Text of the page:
Playing Oculus Quest games with friends over the past few months revealed a major system-wide flaw: most developers don’t properly support Oculus Party voice chat.
That’s not to put blame on developers – Facebook’s system architecture is non-standard and somewhat confusing. The result for players is a Party voice chat system that feels like it barely ever works.
The cause isn’t a bug – the system is technically working as intended.
At this point you may be wondering; what does it even mean to “support” Party voice chat, and why does doing so matter?
Just like Xbox Live or PlayStation Network, the Oculus platform lets players invite friends to a ‘Party’ – a background group voice call. Since Quest is architected like a console, you can’t use 3rd party alternatives like Discord (at least not backgrounded).
Some games even let you launch directly into a session with your Party – but that’s rarely used & unrelated to the issue I’m discussing today.
Quest only lets one app, or the system, use the microphone at once. Oculus Platform SDK lets developers disable Party Chat so the microphone is available for their own multiplayer voice chat system:
This method is supposed to be used temporarily, followed by setting it to false when the microphone stops being needed.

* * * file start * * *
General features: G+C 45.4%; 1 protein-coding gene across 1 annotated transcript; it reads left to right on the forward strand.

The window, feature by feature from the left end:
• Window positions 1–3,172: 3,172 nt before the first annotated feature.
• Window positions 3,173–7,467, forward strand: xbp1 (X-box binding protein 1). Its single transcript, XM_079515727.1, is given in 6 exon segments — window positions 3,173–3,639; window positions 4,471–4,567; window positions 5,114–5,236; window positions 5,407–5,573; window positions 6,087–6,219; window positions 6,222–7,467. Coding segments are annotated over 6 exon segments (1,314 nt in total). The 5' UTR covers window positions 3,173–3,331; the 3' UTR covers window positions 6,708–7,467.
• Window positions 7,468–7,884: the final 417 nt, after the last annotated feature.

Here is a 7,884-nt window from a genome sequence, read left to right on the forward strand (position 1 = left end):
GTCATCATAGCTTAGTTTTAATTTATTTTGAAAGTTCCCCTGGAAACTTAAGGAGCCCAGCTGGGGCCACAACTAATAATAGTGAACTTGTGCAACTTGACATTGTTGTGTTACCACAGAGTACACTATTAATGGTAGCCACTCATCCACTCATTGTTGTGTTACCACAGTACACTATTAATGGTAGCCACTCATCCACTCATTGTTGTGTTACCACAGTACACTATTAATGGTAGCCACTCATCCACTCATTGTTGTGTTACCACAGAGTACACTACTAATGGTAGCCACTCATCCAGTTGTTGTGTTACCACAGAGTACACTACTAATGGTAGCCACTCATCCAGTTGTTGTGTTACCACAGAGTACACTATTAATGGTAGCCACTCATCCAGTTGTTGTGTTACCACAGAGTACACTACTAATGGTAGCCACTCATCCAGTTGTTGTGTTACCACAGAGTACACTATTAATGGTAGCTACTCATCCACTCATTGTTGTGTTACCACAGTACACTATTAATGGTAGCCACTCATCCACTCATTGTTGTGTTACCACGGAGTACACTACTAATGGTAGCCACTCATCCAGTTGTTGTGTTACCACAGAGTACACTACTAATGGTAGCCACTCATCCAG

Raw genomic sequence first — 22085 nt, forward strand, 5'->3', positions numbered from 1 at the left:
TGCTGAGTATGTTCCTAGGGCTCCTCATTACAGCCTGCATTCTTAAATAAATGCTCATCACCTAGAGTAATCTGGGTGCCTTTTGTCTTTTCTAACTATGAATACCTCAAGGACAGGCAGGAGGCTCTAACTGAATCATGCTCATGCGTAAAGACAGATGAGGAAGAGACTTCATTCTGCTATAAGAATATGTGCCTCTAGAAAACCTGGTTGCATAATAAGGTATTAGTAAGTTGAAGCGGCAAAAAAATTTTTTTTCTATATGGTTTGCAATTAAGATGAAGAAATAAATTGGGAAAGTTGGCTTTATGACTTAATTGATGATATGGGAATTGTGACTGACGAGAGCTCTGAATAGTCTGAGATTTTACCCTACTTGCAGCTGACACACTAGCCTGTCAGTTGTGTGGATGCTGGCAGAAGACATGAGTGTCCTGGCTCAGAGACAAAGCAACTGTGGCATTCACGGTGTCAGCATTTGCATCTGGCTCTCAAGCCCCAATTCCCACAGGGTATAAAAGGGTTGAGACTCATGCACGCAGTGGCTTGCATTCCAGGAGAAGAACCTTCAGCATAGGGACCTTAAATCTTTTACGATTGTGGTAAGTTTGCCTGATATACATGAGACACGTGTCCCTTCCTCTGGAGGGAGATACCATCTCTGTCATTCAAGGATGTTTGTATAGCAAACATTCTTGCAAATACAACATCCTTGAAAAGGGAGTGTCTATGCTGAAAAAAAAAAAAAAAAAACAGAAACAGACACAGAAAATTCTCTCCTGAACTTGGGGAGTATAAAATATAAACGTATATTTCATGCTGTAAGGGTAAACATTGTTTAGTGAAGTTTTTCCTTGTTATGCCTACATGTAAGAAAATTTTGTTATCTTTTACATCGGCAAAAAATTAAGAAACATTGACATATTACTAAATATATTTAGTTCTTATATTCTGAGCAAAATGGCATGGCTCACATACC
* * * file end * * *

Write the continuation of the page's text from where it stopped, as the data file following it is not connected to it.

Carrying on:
But here’s the problem: most multiplayer Quest games set it to true throughout the entire app lifecycle to ensure the microphone is always available. This has serious consequences for players trying to team up & coordinate for your game.
A group of Quest-owning friends decides to play some VR games together. The first hops on and invites the others to a Party. They join and together decide on a game.
Since the game calls SetSystemVoipSuppressed(true) on launch and never un-suppresses it, each friend will stop transmitting to & hearing from the others in the Party immediately upon the game loading.
In the best case scenario – games with intuitive friend-based invite systems (eg. Population ONE) – the group of friends will be able to hear each other again relatively soon by creating an in-game party.
In the worst case scenarios – games using invite codes or passwords (eg. Onward) – there is now no way for the friends to group up & hear each other without taking off their headsets & exchanging the code via their phones (or using the clunky Oculus text chat messaging system).
In both cases, the games mute the Party audio long before they’ve finished loading, meaning the player is initially left in a silent black void.
Players experiencing these issues often assume either the game or Oculus Party system is broken. A quick “Oculus Party chat not working” Google search confirms this, with leagues of frustrated users.
The solution is to only enable SetSystemVoipSuppressed for the times your app needs the microphone, not throughout the full app lifecycle.
When the player exits an active multiplayer lobby or session, re-enable their Party voice chat by calling:
They’ll be able to coordinate with their friends again to get back into a session. You should leave Party chat un-suppressed throughout menus, offline tutorials, and single player content – anywhere except an active multiplayer lobby.
Given the issues around coordinating into lobbies, it could even be argued the Party Chat shouldn’t be disabled until there’s more than 1 occupant of the lobby.
Making these changes will make it easier & less frustrating for groups of friends to play your game on Oculus Quest.